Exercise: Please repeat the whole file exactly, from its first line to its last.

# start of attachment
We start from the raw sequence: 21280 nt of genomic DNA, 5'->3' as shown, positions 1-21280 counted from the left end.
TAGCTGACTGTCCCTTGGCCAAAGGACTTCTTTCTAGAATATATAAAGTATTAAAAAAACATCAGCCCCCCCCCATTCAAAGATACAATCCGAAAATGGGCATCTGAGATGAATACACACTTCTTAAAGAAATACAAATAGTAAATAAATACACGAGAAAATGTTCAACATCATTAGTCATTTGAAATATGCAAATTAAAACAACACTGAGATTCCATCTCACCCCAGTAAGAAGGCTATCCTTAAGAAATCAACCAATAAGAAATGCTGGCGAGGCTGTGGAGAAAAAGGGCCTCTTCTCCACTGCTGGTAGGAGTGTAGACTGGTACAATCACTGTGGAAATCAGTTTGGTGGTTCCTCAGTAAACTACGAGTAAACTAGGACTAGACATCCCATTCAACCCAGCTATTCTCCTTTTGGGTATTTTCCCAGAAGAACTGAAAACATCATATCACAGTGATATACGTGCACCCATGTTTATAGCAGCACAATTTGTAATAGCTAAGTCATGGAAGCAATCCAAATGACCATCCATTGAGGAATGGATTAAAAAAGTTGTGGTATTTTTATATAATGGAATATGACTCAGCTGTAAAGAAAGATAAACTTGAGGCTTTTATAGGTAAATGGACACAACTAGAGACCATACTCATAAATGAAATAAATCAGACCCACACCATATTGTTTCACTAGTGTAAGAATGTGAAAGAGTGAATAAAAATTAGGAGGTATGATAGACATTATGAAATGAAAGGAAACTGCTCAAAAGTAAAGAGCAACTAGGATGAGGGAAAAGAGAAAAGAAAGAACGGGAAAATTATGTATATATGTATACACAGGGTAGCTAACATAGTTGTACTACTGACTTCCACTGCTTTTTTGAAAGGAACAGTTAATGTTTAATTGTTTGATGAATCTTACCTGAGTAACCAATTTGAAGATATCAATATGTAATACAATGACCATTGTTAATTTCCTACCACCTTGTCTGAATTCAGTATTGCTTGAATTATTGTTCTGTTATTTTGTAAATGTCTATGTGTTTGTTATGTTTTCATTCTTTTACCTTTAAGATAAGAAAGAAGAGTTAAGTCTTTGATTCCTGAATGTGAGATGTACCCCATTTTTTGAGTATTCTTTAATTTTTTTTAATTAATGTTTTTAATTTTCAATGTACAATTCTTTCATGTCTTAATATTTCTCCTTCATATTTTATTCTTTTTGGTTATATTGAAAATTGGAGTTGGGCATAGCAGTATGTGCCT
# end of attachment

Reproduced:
We start from the raw sequence: 21280 nt of genomic DNA, 5'->3' as shown, positions 1-21280 counted from the left end.
TAGCTGACTGTCCCTTGGCCAAAGGACTTCTTTCTAGAATATATAAAGTATTAAAAAAACATCAGCCCCCCCCCATTCAAAGATACAATCCGAAAATGGGCATCTGAGATGAATACACACTTCTTAAAGAAATACAAATAGTAAATAAATACACGAGAAAATGTTCAACATCATTAGTCATTTGAAATATGCAAATTAAAACAACACTGAGATTCCATCTCACCCCAGTAAGAAGGCTATCCTTAAGAAATCAACCAATAAGAAATGCTGGCGAGGCTGTGGAGAAAAAGGGCCTCTTCTCCACTGCTGGTAGGAGTGTAGACTGGTACAATCACTGTGGAAATCAGTTTGGTGGTTCCTCAGTAAACTACGAGTAAACTAGGACTAGACATCCCATTCAACCCAGCTATTCTCCTTTTGGGTATTTTCCCAGAAGAACTGAAAACATCATATCACAGTGATATACGTGCACCCATGTTTATAGCAGCACAATTTGTAATAGCTAAGTCATGGAAGCAATCCAAATGACCATCCATTGAGGAATGGATTAAAAAAGTTGTGGTATTTTTATATAATGGAATATGACTCAGCTGTAAAGAAAGATAAACTTGAGGCTTTTATAGGTAAATGGACACAACTAGAGACCATACTCATAAATGAAATAAATCAGACCCACACCATATTGTTTCACTAGTGTAAGAATGTGAAAGAGTGAATAAAAATTAGGAGGTATGATAGACATTATGAAATGAAAGGAAACTGCTCAAAAGTAAAGAGCAACTAGGATGAGGGAAAAGAGAAAAGAAAGAACGGGAAAATTATGTATATATGTATACACAGGGTAGCTAACATAGTTGTACTACTGACTTCCACTGCTTTTTTGAAAGGAACAGTTAATGTTTAATTGTTTGATGAATCTTACCTGAGTAACCAATTTGAAGATATCAATATGTAATACAATGACCATTGTTAATTTCCTACCACCTTGTCTGAATTCAGTATTGCTTGAATTATTGTTCTGTTATTTTGTAAATGTCTATGTGTTTGTTATGTTTTCATTCTTTTACCTTTAAGATAAGAAAGAAGAGTTAAGTCTTTGATTCCTGAATGTGAGATGTACCCCATTTTTTGAGTATTCTTTAATTTTTTTTAATTAATGTTTTTAATTTTCAATGTACAATTCTTTCATGTCTTAATATTTCTCCTTCATATTTTATTCTTTTTGGTTATATTGAAAATTGGAGTTGGGCATAGCAGTATGTGCCT